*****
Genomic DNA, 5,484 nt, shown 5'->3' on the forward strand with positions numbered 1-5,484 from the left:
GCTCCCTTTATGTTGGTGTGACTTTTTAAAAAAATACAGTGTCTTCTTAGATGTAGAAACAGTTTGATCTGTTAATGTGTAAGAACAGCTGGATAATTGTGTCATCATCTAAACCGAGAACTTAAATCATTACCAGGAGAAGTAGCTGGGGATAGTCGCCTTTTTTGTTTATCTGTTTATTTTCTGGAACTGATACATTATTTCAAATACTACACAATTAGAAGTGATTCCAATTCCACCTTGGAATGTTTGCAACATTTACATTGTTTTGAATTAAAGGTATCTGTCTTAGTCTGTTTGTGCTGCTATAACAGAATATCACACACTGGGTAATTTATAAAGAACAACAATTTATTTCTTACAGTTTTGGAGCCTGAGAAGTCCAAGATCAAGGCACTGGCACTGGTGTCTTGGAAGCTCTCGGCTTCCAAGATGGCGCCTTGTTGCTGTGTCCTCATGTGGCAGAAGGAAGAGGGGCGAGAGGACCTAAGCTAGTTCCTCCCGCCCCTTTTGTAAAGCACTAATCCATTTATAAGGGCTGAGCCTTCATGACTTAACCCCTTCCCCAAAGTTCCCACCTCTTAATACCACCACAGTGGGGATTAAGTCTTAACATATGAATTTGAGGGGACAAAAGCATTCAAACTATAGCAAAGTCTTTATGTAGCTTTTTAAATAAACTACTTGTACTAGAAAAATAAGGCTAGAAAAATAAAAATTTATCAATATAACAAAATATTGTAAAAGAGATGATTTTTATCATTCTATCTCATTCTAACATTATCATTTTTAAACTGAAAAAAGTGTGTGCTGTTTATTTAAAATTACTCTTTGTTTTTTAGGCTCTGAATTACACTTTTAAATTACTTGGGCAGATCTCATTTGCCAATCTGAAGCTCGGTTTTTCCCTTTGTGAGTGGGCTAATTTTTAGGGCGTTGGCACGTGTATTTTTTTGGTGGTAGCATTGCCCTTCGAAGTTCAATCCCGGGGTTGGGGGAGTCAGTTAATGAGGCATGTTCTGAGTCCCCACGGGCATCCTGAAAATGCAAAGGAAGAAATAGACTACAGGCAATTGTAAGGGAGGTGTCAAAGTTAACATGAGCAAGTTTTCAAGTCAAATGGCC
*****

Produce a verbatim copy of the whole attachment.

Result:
Genomic DNA, 5,484 nt, shown 5'->3' on the forward strand with positions numbered 1-5,484 from the left:
GCTCCCTTTATGTTGGTGTGACTTTTTAAAAAAATACAGTGTCTTCTTAGATGTAGAAACAGTTTGATCTGTTAATGTGTAAGAACAGCTGGATAATTGTGTCATCATCTAAACCGAGAACTTAAATCATTACCAGGAGAAGTAGCTGGGGATAGTCGCCTTTTTTGTTTATCTGTTTATTTTCTGGAACTGATACATTATTTCAAATACTACACAATTAGAAGTGATTCCAATTCCACCTTGGAATGTTTGCAACATTTACATTGTTTTGAATTAAAGGTATCTGTCTTAGTCTGTTTGTGCTGCTATAACAGAATATCACACACTGGGTAATTTATAAAGAACAACAATTTATTTCTTACAGTTTTGGAGCCTGAGAAGTCCAAGATCAAGGCACTGGCACTGGTGTCTTGGAAGCTCTCGGCTTCCAAGATGGCGCCTTGTTGCTGTGTCCTCATGTGGCAGAAGGAAGAGGGGCGAGAGGACCTAAGCTAGTTCCTCCCGCCCCTTTTGTAAAGCACTAATCCATTTATAAGGGCTGAGCCTTCATGACTTAACCCCTTCCCCAAAGTTCCCACCTCTTAATACCACCACAGTGGGGATTAAGTCTTAACATATGAATTTGAGGGGACAAAAGCATTCAAACTATAGCAAAGTCTTTATGTAGCTTTTTAAATAAACTACTTGTACTAGAAAAATAAGGCTAGAAAAATAAAAATTTATCAATATAACAAAATATTGTAAAAGAGATGATTTTTATCATTCTATCTCATTCTAACATTATCATTTTTAAACTGAAAAAAGTGTGTGCTGTTTATTTAAAATTACTCTTTGTTTTTTAGGCTCTGAATTACACTTTTAAATTACTTGGGCAGATCTCATTTGCCAATCTGAAGCTCGGTTTTTCCCTTTGTGAGTGGGCTAATTTTTAGGGCGTTGGCACGTGTATTTTTTTGGTGGTAGCATTGCCCTTCGAAGTTCAATCCCGGGGTTGGGGGAGTCAGTTAATGAGGCATGTTCTGAGTCCCCACGGGCATCCTGAAAATGCAAAGGAAGAAATAGACTACAGGCAATTGTAAGGGAGGTGTCAAAGTTAACATGAGCAAGTTTTCAAGTCAAATGGCC